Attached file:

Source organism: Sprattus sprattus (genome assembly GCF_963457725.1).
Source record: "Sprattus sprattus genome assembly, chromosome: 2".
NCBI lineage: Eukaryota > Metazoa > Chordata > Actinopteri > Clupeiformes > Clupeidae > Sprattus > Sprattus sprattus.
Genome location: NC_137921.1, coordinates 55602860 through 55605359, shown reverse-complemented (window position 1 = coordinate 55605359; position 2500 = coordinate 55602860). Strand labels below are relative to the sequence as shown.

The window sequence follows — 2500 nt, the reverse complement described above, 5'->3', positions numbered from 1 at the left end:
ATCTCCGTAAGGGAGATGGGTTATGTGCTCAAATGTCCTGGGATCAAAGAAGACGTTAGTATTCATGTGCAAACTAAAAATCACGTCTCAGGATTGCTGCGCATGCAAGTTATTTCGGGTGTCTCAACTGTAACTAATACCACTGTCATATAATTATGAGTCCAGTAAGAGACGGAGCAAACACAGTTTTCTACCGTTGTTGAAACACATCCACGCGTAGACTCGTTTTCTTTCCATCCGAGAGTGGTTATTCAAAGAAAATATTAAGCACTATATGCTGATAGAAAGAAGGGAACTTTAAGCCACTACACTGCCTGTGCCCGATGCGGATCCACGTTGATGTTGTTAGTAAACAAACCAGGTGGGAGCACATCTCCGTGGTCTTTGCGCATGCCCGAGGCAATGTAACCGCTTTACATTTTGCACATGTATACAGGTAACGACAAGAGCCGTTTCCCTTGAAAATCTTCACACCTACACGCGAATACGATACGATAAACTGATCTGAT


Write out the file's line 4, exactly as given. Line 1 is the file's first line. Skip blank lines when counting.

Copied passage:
Genome location: NC_137921.1, coordinates 55602860 through 55605359, shown reverse-complemented (window position 1 = coordinate 55605359; position 2500 = coordinate 55602860). Strand labels below are relative to the sequence as shown.